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Reticulated Python Confirmed to Have Mothered Babies via Parthenogenesis

October 23, 2014



A reticulated python that mothered six babies at Kentucky's Louisville Zoo in 2012 was confirmed to be the sole parent of the brood, according to a story on the National Geographic website. Thelma, an 11-year-old, 20 ft. long retic laid fertile eggs through a process known in scientific circles as parthenogenesis, whereby a female becomes gravid without a male ever present.


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reticulated python

KYLE SHEPHERD, LOUISVILLE ZOO

Thelma, an 11-year-old reticulated python gave birth via parthenogenesis at the Louisville Zoo in 2012.

According to the article, the 200-pound snake giving becoming gravid without the aid of a male marks the first time that parthenogenesis has been witnessed with retics. Her offspring were confirmed to be conceived via parthenogenesis by researchers who published their study with DNA evidence last summer in the Biological Journal of the Linnean Society.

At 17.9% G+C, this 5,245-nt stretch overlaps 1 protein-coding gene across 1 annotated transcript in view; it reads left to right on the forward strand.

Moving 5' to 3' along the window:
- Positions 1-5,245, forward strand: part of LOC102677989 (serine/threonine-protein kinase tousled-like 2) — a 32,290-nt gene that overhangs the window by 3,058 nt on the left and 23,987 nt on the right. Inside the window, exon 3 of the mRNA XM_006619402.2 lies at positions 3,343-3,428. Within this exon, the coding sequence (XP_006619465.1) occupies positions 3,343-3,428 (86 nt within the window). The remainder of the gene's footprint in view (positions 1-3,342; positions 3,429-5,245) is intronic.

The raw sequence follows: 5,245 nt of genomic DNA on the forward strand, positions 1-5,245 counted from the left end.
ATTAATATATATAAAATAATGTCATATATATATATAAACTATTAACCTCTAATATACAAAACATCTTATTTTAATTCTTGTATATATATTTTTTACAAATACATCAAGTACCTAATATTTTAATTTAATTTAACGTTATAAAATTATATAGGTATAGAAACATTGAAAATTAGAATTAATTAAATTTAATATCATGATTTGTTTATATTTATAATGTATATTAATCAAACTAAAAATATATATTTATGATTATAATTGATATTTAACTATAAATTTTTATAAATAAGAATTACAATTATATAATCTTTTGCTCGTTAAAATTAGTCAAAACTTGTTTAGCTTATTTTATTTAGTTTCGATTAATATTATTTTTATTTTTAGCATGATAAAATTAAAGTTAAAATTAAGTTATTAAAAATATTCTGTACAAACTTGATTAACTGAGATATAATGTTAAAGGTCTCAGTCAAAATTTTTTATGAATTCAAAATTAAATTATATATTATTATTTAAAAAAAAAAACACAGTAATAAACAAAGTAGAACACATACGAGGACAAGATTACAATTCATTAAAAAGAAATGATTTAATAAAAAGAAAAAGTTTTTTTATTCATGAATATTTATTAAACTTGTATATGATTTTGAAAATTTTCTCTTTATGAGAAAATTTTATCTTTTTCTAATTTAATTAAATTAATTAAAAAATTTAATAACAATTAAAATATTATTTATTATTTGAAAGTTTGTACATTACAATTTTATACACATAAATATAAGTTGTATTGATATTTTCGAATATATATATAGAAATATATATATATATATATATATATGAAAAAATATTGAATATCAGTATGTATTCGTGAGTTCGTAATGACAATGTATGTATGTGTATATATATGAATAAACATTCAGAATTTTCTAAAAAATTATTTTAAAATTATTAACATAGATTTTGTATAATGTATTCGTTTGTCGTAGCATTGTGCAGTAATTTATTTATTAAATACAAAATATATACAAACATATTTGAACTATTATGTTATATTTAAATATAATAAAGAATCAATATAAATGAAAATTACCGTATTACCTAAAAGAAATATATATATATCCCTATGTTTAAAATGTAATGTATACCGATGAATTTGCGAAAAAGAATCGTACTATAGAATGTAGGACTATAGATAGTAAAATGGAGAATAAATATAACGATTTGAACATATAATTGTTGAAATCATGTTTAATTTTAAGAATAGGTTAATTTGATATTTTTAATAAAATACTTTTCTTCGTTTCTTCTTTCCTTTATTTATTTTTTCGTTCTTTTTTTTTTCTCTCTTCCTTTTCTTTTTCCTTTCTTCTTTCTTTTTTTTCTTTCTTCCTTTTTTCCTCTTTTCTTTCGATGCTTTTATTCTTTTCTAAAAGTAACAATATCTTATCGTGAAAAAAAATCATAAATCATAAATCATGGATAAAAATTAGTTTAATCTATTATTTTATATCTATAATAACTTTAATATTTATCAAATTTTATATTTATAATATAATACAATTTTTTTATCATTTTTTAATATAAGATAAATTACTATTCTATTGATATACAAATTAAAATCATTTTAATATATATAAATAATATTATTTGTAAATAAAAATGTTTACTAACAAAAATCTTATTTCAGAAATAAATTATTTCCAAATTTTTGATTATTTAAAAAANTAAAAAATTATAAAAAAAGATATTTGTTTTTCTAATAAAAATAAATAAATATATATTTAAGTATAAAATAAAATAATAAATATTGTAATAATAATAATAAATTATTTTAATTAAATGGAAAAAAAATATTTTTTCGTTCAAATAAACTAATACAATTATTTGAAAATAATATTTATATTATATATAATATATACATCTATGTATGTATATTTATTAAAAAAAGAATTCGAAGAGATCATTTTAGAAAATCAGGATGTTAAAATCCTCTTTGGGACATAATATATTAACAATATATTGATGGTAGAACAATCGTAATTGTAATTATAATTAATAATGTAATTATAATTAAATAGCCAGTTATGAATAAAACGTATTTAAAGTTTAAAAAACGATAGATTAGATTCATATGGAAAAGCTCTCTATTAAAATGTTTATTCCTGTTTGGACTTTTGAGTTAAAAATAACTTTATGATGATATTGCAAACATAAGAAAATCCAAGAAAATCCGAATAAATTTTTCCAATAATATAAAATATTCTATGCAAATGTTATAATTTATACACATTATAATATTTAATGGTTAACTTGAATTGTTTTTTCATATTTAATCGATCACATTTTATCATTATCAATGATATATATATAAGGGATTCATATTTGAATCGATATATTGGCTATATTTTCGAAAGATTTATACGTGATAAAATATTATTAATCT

super tiger reticulated python

KYLE SHEPHERD, LOUISVILLE ZOO

Half of the six retics are super tiger morphs.

The zoo’s curator, Bill McMahan, speculates that optimal living conditions for Thelma probably helped her to become gravid. He told NG that he fed her really large meals (40 pounds of chicken) and lived in a very large enclosure with plenty of heat pads. 

Three of the offspring look just like her while the other three are a super tiger morphs, bright yellow with black stripes. 

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